Comedy Central TV came to Orange County, but the joke was on those attending a panel discussion they thought was being filmed for a serious documentary.
Some locals are furious about the ruse, worried that they might end up looking foolish on national television.
Things got weird immediately, said several people who attended the March 30 taping at the Tustin Hills Racquet Club, when "panelist" Matt Walsh, introduced as a TV newscaster from Spokane, Wash., addressed the crowd, which had been invited to discuss the media's coverage of politics.
Walsh began reminiscing about an interview subject who wanted to have sex with him and offered other outlandish tales of his TV experiences.
"He was doing a bad Ron Burgundy impersonation," said Chapman University political science professor Fred Smoller, referring to comedian Will Ferrell's outrageous TV newsman in the 2004 movie "Anchorman."
"This guy was trying to be a provocateur, and the rest of us kept trying to make it serious," said Smoller, one of the panelists.
What the Orange County crowd stumbled into was a 10-episode series called "Dog Bites Man." Set to premier in June, the series was described in a Comedy Central news release as "an outrageous, improvised, single-camera show that features a group of dysfunctional fake newscasters interacting with real people and is presented in a documentary style format."
The news crew, from fictitious station KSGY-TV, was played by actors Zach Galifianakis, A.D. Miles, Andrea Savage and Walsh, who lists among his TV credits the satirical news program "The Daily Show With Jon Stewart," where he played a correspondent.
Even the website that producers invited Smoller and others to consult about the alleged documentary "American Eye" was fake. "American Eye" is the name of the faux station's morning show.
Not everyone was as angry with the deception as Smoller.
"Initially I thought the guy from Spokane was just obnoxious," said panelist Tim Redwine, a telecommunications consultant from Lake Forest. "Then I realized, 'He's not just obnoxious. He's a plant.'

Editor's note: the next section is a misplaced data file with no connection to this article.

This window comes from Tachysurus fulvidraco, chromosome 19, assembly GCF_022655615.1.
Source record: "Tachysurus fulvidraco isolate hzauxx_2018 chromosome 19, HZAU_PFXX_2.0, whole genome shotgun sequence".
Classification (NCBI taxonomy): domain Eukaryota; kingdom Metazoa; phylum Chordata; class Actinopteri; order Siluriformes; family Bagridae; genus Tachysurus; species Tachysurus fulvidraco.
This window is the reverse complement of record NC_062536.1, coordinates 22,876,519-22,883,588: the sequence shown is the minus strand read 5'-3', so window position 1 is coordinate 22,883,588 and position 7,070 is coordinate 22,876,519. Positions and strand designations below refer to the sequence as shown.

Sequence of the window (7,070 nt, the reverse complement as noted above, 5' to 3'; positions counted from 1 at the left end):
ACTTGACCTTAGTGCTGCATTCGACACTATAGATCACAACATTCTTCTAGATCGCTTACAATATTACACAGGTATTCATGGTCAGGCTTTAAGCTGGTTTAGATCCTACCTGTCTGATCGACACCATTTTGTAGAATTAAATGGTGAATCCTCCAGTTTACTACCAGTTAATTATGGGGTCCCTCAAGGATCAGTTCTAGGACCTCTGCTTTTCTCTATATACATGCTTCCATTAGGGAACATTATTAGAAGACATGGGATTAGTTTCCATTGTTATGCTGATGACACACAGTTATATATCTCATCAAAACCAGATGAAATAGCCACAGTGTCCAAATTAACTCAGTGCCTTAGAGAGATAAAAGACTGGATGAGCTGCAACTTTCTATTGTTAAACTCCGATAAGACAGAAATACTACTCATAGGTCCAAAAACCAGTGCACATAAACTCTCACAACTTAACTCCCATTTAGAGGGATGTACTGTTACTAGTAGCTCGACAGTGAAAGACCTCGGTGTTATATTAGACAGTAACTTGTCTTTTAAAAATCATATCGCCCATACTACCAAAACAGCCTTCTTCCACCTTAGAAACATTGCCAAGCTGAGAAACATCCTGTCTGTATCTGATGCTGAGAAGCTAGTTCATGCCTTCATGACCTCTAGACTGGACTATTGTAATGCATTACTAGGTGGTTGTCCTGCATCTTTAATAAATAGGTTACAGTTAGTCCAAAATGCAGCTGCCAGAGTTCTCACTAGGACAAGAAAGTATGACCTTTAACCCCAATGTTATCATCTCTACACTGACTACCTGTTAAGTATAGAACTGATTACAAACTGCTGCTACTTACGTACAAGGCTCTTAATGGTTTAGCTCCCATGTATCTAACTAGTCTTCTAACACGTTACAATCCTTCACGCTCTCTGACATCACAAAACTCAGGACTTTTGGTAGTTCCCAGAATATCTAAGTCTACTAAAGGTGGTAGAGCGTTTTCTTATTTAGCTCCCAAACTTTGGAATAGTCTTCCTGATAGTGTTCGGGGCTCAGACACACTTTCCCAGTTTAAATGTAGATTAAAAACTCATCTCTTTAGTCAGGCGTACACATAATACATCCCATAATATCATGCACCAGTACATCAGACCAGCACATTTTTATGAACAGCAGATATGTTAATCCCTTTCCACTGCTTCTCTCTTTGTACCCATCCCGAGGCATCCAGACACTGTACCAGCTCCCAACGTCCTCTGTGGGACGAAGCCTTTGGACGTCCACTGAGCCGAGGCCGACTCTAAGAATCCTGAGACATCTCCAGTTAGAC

Sharon Underwood, president of the Orange County Federation of Republican Women, said she jumped to the audience microphone several times, but was more provoked by those in the crowd criticizing President Bush than Walsh's kooky newsman.
"I think there were people in the audience trying to incite things," said Underwood, of Anaheim Hills. "But people don't do that, especially in Tustin. We don't just start yelling."
Smoller said he was so incensed that he contacted a lawyer to discuss filing a lawsuit to prevent the footage from being broadcast. He said none of his e-mails or phone calls to the producers were returned. He said he didn't know Comedy Central was involved until a reporter told him.
Each participant in advance had signed a release agreeing to participate, said Steve Albani, Comedy Central's vice president of corporate communications.
"When you're dealing with this fusion of reality and fiction, you need to be very careful how you represent yourself," he said from New York. "We're confident that our production staff accurately represented what they were filming."
That wasn't the way things should have been handled, said Edward J. Fink, chairman of Cal State Fullerton's department of radio, film and television.
Producers, he said, had an obligation to come clean at the end of filming and allow people to opt out after the ruse was revealed, as was the case with TV's "Candid Camera."
This isn't the first time people felt ambushed by a reality show.
Two years ago, actor William Shatner gave the residents of Riverside, Iowa, a preview of what they were led to believe was a low-budget science fiction movie that he filmed in town. Instead, he revealed that he was filming a reality show for Spike TV about a small town playing host to a Hollywood film shoot.
Hurt feelings were assuaged when Shatner donated $100,000 to the city for community projects.
In 2003, MTV premiered its "Punk'd" series which featured actor Ashton Kutcher filming pranks on other celebrities. Several threatened to sue, although most go along with the gag.
"The theory of comedy is that people can't suffer lasting harm," Fink said.
"It's funny to see real reactions, but after the fact, you want to believe they were told what happened and said, 'OK, I'll let America have a good laugh at my expense.' "